CA - The effects of onshore and offshore wind on wave shape
Scientists at Scripps Institution of Oceanography in San Diego, California, concluded that offshore wind promotes the creation of barreling waves.
A study published in the Journal of Fluid Mechanics confirms the empirical notion that winds blowing from land to ocean help develop perfect-breaking tubular waves.
Falk Feddersen and his team analyzed the patterns and breaking behavior of waves at the Surf Ranch in Lemoore, Central California.
The wave pool facility allowed researchers to record the movement of identical waves in a controlled environment where the only variable changing is wind.
The research team mounted cameras, flew drones, and installed light detection and ranging (LIDAR) technology to monitor the breaking of the waves with different wind speeds and directions.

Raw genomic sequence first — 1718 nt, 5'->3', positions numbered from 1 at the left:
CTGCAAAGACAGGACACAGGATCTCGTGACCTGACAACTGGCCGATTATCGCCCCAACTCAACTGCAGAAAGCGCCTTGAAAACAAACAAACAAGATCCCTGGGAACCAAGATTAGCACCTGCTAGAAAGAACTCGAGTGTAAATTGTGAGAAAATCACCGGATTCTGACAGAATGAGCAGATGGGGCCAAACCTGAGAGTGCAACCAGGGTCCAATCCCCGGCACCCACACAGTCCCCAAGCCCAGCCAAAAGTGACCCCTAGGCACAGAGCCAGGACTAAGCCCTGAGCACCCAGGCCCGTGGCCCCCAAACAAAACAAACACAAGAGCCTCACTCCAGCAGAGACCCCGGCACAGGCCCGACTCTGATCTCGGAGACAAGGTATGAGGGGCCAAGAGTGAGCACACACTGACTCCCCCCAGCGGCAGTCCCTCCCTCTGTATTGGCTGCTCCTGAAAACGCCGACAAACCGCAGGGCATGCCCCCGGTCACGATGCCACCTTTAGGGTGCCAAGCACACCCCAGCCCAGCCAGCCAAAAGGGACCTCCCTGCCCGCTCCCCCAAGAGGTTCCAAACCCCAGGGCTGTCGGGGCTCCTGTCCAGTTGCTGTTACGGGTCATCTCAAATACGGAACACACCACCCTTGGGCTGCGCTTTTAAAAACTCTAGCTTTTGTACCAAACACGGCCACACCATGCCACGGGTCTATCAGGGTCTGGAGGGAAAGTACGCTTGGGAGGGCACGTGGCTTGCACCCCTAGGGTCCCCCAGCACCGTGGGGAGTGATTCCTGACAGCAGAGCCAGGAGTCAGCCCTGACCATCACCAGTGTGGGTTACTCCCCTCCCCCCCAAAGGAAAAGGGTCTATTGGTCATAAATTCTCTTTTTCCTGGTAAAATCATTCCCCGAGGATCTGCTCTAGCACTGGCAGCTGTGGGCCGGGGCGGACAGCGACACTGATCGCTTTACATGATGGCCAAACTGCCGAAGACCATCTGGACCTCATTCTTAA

Spilling vs. Plunging Waves
The impact of wind on the way waves break has not been studied much.
This is because it is hard to separate environmental factors such as tides, the depth of the water, and random and directional waves from the effect of the wind.
"Surfers know that when the wind is offshore, the surf is generally better than onshore," underlined coastal physical oceanographer at Scripps, Falk Feddersen.
"Although this is common surfing wisdom, it has not been something that has been scientifically studied."
So, while offshore winds tend to smoothen out wave faces and encourage a cavern-like structure perfect for surfers, onshore winds contribute to creating the so-called spilling waves.
In a spilling wave, whitewater cascades down the wave face, resulting in lower levels of turbulence generation.